[Foundation-l] Request for your input: biographies of living people

Michael Snow wikipedia at verizon.net
Tue Mar 3 16:56:24 UTC 2009

Andrew Gray wrote:
> 2009/3/3 David Gerard <dgerard at gmail.com>:
>> 2009/3/3 Sue Gardner <sgardner at wikimedia.org>:
>>> Can I ask: does anyone reading this thread 1) think raising the notability
>>> threshold is a bad idea, 2) believe defaulting to deletion upon request is a
>>> bad idea, or 3) disagree with the notion that other Wikipedias should shift
>>> closer to the German Wikipedia's generally-less-permissive policies and
>>> practices, particularly WRT BLPs?
>> Deletion upon request is a terrible idea. It will lead to only
>> hagiographies - violations of NPOV - being kept. (This has been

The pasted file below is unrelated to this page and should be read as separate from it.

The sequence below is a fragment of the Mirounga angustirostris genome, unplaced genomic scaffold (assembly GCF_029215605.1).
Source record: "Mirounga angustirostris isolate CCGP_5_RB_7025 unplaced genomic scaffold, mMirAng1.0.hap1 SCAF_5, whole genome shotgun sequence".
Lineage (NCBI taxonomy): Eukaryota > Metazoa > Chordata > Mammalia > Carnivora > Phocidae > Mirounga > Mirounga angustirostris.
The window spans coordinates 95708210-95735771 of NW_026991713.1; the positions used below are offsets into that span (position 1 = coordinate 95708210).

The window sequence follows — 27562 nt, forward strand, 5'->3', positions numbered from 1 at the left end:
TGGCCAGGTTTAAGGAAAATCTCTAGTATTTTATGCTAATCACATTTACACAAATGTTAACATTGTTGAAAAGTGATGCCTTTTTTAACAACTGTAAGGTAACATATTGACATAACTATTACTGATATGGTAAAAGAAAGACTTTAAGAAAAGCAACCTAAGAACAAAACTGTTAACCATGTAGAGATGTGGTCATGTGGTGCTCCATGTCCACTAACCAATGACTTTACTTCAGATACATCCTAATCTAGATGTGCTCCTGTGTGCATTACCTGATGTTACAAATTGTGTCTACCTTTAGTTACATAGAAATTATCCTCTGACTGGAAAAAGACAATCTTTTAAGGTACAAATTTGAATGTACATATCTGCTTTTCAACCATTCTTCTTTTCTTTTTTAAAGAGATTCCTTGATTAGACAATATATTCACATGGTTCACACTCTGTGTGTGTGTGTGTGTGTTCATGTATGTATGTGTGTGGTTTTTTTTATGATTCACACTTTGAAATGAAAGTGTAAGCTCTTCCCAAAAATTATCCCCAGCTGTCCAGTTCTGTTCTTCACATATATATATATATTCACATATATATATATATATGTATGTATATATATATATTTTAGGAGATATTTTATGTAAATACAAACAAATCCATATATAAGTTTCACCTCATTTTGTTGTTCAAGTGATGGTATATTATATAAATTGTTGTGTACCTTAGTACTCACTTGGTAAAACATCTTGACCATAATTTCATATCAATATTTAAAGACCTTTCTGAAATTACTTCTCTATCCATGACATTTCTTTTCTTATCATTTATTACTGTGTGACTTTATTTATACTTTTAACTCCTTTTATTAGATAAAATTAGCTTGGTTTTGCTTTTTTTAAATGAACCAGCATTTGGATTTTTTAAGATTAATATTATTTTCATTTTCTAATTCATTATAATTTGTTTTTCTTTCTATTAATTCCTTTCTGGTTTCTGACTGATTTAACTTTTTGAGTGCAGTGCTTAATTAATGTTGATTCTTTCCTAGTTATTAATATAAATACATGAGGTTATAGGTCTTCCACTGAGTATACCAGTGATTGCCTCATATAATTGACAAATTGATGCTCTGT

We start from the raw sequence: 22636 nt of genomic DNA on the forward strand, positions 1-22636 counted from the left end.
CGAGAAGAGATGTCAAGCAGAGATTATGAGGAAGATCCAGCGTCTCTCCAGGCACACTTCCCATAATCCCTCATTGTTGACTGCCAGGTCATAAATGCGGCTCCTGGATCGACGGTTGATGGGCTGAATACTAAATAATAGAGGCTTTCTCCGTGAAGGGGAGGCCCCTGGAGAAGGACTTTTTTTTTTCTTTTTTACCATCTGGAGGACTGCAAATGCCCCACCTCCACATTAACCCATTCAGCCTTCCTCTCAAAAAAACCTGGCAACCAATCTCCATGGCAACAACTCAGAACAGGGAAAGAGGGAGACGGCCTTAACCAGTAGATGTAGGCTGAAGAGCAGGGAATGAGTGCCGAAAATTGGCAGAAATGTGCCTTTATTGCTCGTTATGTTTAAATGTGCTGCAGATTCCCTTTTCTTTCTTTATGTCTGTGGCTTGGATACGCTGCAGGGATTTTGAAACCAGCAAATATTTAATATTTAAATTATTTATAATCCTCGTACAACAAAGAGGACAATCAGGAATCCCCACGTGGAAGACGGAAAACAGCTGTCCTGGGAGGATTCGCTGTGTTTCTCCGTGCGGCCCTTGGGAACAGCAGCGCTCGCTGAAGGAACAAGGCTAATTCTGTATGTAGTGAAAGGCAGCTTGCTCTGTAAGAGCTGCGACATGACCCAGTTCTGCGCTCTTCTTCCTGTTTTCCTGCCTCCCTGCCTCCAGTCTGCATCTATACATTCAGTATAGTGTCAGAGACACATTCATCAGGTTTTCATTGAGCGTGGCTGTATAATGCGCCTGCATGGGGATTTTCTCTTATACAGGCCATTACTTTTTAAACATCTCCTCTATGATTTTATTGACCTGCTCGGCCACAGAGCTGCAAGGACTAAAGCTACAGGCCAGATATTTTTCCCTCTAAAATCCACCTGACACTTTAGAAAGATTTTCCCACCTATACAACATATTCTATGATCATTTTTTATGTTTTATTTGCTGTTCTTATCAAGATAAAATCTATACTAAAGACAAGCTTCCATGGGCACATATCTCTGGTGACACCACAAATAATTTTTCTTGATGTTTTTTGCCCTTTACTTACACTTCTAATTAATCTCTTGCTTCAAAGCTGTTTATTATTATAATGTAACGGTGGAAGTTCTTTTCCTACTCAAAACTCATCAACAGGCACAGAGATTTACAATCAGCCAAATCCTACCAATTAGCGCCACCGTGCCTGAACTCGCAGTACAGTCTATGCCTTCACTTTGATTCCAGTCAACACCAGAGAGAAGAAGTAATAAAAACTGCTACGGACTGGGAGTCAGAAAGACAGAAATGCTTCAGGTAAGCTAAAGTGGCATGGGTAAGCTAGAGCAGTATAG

>> discussed at length on wikien-l, fwiw.)
> That said, reacting the other way and *prohibiting* deletion on
> request is also counterproductive - we've skirted close to this on
> enwp in the past, where people have interpreted "subject has asked us
> to delete it" as being an automatic cast-iron reason to keep it in
> place. I mean, I've seen cases where someone's stood up and said "this
> article is atrocious, subject wants it deleted" and it's been kept
> (with a variety of snide comments), whereas had they just said "this
> article is atrocious", it'd have been killed with no objections.
I agree with all of this. Fundamentally, our work as a community is to 
exercise editorial judgment, and we have a responsibility not to 
abdicate it. That gives me a dislike of default deletion upon request. 
But someone making a request is a sign that the article really needs a 
hard look, and quite possibly should be removed for not meeting our 
standards. So the reversed presumption of "default to delete, unless 
consensus to keep" is a good idea for living subjects. I would add that 
when this is in question, arguments that make excuses for the current 
state of the article are not valid reasons to keep it.

--Michael Snow

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